Asian brands to compete globally
This is part of a familiar pattern developing across Asia in different sectors. The next step is to be competitive internationally. How many Chinese brands are we going to start seeing in our shops? Some of these brands already have a sizeable presence in western markets. For example, Chinese video surveillance company Hikvision has grown to become the largest CCTV hardware provider in the world – although not many of us would recognise the name.
A more familiar brand, perhaps, is Alibaba. The e-commerce platform was founded in 1999 in Hangzhou, China, and it has grown from humble beginnings to become a global enterprise worth around $480 billion (£353 billion) at the end of 2017, according to Bloomberg data.
Alibaba’s success has a similar look and feel to US rival Amazon’s. The Seattle-based giant’s shares jumped 58 per cent in value in 2017, turning founder and chief executive Jeff Bezos into the world’s richest man. The US online retailer broke its single-day sales record during the online sales holiday Cyber Monday, which saw Americans spend about $6.6 billion through online channels. But this was dwarfed by the Chinese equivalent occasion, which takes place on 11 November and is referred to as Double Eleven or Singles Day.
In 2017 Alibaba generated $25.3 billion worth of sales on Singles Day. At the peak of the event, Alipay, the online payment system created by Alibaba, was processing 256,000 transactions a second. Some 800 million parcels were delivered on the back of this, the first within 12 minutes.
Economic and political headwinds
This gives you some idea of what is happening. China is embracing change. That’s also true of Asia as a whole, but change is most marked in China. People have been worried about China’s colossal spending on infrastructure, but we believe it is improved infrastructure that is facilitating change.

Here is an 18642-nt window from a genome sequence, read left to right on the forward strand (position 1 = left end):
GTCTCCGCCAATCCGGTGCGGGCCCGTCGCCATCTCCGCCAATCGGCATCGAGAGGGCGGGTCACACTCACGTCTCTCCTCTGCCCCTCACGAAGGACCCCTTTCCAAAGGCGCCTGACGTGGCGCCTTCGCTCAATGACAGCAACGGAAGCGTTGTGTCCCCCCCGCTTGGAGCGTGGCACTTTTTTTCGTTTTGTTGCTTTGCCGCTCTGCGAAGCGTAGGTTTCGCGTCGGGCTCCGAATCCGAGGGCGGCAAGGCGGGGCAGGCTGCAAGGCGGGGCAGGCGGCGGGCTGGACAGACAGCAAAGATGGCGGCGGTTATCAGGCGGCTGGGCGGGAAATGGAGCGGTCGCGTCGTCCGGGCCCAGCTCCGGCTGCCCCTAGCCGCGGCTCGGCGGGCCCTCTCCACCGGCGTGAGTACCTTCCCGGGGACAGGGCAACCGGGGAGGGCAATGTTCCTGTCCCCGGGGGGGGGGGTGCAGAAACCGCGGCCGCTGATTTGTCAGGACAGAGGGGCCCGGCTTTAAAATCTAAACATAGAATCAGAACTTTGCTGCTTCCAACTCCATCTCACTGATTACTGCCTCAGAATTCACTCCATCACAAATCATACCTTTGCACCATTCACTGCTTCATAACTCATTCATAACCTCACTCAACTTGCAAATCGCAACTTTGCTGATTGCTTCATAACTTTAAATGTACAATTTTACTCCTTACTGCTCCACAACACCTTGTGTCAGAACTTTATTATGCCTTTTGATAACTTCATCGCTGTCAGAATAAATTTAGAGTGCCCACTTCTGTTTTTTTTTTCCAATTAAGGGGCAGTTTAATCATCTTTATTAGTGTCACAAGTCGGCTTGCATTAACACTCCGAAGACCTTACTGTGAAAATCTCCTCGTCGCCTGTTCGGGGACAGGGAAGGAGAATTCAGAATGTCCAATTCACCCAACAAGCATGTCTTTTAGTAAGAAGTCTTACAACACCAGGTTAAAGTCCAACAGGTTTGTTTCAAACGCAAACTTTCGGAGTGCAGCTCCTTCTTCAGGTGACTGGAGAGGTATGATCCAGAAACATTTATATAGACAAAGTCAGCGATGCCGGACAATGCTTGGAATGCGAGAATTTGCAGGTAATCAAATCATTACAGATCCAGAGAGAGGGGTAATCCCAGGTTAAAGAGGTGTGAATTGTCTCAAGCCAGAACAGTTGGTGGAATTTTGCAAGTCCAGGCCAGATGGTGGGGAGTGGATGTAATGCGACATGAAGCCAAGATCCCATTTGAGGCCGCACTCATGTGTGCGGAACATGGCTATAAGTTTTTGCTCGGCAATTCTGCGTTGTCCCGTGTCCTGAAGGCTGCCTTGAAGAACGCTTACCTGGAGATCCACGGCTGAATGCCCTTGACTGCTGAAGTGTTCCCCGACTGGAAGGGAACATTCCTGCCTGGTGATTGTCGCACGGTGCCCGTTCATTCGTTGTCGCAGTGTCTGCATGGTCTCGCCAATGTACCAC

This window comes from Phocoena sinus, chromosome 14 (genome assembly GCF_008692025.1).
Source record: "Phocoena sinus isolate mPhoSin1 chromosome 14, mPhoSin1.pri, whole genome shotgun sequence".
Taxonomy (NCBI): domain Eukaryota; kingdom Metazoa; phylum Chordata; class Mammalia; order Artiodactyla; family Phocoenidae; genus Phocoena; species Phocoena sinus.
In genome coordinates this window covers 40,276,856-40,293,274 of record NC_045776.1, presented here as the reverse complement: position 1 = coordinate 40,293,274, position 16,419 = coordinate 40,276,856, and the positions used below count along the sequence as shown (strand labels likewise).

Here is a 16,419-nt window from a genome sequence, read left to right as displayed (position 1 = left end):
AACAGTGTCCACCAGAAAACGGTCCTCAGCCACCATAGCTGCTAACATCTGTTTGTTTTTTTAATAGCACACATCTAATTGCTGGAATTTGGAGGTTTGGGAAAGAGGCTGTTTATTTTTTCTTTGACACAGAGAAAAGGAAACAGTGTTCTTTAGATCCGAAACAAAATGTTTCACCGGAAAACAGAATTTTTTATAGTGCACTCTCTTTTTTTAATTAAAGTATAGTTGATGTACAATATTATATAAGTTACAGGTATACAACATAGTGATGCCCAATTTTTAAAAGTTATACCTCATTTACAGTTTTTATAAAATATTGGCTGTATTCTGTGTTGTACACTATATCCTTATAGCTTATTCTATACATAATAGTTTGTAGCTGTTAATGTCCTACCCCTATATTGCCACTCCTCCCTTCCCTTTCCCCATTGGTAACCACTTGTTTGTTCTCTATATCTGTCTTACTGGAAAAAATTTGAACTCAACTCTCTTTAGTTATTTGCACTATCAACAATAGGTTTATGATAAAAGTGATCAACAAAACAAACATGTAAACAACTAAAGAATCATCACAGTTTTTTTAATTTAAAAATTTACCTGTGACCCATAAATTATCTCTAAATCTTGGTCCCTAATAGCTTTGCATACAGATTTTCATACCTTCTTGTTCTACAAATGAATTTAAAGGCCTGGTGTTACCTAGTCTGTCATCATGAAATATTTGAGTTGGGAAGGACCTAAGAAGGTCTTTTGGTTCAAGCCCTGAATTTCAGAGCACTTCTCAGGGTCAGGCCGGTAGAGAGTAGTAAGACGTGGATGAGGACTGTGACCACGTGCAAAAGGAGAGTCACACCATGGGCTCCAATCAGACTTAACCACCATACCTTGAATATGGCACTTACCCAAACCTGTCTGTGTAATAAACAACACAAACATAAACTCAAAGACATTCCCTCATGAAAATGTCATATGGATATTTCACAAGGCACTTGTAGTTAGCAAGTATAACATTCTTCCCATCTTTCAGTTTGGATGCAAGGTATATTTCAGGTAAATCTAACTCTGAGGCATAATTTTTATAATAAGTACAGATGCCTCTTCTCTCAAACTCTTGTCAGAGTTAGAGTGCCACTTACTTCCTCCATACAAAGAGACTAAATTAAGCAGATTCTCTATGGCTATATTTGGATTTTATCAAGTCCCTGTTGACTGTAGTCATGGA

Of course, growth in the region is still vulnerable to economic and political risks. For most investors with interests in Asian markets, the war of words between US president Donald Trump and North Korea’s leader Kim Jong-Un will, quite rightly, have been a cause for concern. But the thawing of relations between North and South Korea is a positive story for investors in Asia.
North Korea’s most likely act of war would probably be to hit the South Korean capital, Seoul. But in light of the two countries’ cooperation during the 2018 Winter Olympics in Seoul, and the North Korean leader’s visit to the South’s capital in May, we are taking some encouragement that the situation is improving.
Another major risk to the growth ambitions of local Asian companies is the protectionist strategy outlined by Trump during his presidential campaign. One of his first major acts in the White House was to withdraw the US’s signature from the Trans-Pacific Partnership, a multilateral trade agreement between 11 countries. Since then, however, the former reality television star has not delivered on a number of promises, and his speech at the World Economic Forum’s meeting in Davos in January adopted a much more conciliatory tone.
Nevertheless, Trump’s recent imposition of a 25 per cent tariff on steel imports and a 10 per cent tariff on aluminium imports makes some investors nervous. From China’s perspective, however, exports have become much less important to the national economy. The contribution of exports to China’s GDP dropped from 37 to 20 per cent in the 10 years between 2006 and 2016.
In our view, this all points to sustained growth in Asia and the likelihood that local companies will facilitate this growth, rather than western brands selling goods into Asia.
We believe there is significant earnings growth potential for local Asian brands and we hope this will be matched by dividend growth.
RISK WARNING: The information in this article does not qualify as an investment recommendation. The value of an investment and the income from it can fall as well as rise and you may not get back the amount originally invested. Prospective investors should be aware of the risks of investing in shares listed on emerging markets, which may be more volatile than more developed stock markets. Changes in the rates of exchange between currencies may cause your investment/the income to go down or up.